As lockdowns continue and children and students are confined to attend school from home, increasingly it would seem, there is a need to structure the obligations of family life, work, study and even prayer in the confines of a single dwelling; a condition not unlike a monastery. St. Benedict of Nursia, (480-547) the Father of Western monasticism is arguably history’s greatest expert and exemplar in the art of good living in community.  He was primarily concerned with living on a very small scale – with a family of monks. Nevertheless, we can learn from his precepts how to live well both in the intimacy of our own family life, the domestic Church, and by extension, in the family of the Church, which for all Catholics is experienced in the lived reality of parish life.

In his Rule, St Benedict provides us with practical wisdom to help us live and experience the peace and joy of the Gospel and to achieve the perfection of charity chiefly by learning to bear one another’s burdens (Gal. 6:2) to love one another with mutual affection and to anticipate one another in showing honour (Rom. 12:10). In the chaotic times that St Benedict lived, a chaos that was experienced politically, morally and civilly, the Benedictine monastery became an oasis of physical order and by extension of spiritual and moral order.

Our times are not unlike those of the Patriarch of Western Monasticism. The lockdown of many places of work, of schools and our also of our churches, perhaps most especially of our places of worship has deprived many people of points of reference for the day and for life itself. The social effects of this anomalous state of affairs are already being felt and so it makes sense for us to establish a sacred order in our lives, and specifically our life in common in our families. What follow are excerpts from St Benedict’s Rule that have particular relevance to enabling Catholic families and those who share a common dwelling to experience something of the tranquility of order that is characteristic of a peaceful life lived in the holy presence of God, even and perhaps most especially in the midst of a chaotic world. If we heed the counsels of St Benedict, the isolation and limitation imposed on us in this strangest of times may actually be for us an opportunity to establish and strengthen the Catholic home as a school for the Lord’s service and a haven of sanity and sanctity.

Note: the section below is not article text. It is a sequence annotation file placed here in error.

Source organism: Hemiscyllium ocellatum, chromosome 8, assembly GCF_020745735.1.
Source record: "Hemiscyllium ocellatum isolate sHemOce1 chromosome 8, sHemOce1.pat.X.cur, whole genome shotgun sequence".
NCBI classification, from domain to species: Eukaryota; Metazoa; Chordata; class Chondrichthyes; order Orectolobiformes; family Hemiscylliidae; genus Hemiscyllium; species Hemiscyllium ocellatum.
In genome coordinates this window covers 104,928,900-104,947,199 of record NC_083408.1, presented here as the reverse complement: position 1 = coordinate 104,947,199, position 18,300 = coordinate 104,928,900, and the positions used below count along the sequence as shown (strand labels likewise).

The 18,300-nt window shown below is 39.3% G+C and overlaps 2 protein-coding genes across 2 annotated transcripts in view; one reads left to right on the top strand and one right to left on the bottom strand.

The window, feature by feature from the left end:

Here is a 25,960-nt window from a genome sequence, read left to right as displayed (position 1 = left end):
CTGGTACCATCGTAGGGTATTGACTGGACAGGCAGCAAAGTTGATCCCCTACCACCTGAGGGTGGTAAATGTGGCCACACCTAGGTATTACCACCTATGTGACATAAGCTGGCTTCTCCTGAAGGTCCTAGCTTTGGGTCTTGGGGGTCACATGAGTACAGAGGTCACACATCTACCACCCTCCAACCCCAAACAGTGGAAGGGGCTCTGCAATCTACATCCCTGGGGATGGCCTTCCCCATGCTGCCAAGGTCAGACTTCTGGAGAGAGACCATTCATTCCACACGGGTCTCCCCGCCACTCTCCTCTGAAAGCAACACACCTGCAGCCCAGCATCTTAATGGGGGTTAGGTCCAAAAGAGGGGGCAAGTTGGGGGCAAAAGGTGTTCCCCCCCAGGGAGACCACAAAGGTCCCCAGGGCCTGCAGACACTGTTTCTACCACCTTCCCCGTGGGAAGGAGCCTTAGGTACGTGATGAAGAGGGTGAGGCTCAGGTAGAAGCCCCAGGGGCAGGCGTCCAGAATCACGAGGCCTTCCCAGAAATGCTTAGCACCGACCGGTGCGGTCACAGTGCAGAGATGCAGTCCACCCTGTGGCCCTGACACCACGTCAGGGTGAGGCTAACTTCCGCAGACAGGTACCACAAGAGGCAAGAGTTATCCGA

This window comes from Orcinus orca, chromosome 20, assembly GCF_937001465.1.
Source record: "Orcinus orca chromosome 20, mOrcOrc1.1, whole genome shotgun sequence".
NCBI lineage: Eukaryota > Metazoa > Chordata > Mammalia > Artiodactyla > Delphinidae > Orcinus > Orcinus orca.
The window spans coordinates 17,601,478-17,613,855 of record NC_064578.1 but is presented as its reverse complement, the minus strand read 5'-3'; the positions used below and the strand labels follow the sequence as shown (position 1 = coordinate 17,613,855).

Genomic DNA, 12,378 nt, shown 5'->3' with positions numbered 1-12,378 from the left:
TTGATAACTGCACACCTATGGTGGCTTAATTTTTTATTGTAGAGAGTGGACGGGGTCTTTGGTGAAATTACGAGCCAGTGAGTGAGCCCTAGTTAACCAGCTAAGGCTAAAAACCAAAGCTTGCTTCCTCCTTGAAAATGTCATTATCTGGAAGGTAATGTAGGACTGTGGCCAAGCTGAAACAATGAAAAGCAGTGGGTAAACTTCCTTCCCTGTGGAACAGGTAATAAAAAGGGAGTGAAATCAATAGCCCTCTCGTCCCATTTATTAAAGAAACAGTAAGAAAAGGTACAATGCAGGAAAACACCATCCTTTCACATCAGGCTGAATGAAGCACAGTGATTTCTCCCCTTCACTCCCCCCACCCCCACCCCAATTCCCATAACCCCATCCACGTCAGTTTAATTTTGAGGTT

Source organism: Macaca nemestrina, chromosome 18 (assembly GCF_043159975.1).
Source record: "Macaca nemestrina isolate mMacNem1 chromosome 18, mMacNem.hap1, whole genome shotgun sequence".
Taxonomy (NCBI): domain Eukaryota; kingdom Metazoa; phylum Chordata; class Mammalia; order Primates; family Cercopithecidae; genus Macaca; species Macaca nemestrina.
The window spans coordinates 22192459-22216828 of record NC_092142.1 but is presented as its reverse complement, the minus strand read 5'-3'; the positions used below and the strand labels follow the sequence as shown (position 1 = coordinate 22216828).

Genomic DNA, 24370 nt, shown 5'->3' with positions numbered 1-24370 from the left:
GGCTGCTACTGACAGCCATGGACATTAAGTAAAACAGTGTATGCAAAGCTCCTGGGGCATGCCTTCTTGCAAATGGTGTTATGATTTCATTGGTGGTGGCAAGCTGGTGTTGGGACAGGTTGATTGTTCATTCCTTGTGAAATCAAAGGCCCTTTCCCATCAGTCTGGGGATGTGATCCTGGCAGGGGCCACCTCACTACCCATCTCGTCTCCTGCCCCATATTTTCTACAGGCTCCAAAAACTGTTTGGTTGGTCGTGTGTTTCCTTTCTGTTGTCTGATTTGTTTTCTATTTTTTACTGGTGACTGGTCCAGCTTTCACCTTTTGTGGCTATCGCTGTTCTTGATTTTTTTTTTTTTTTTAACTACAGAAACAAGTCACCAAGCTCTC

Praise the Lord

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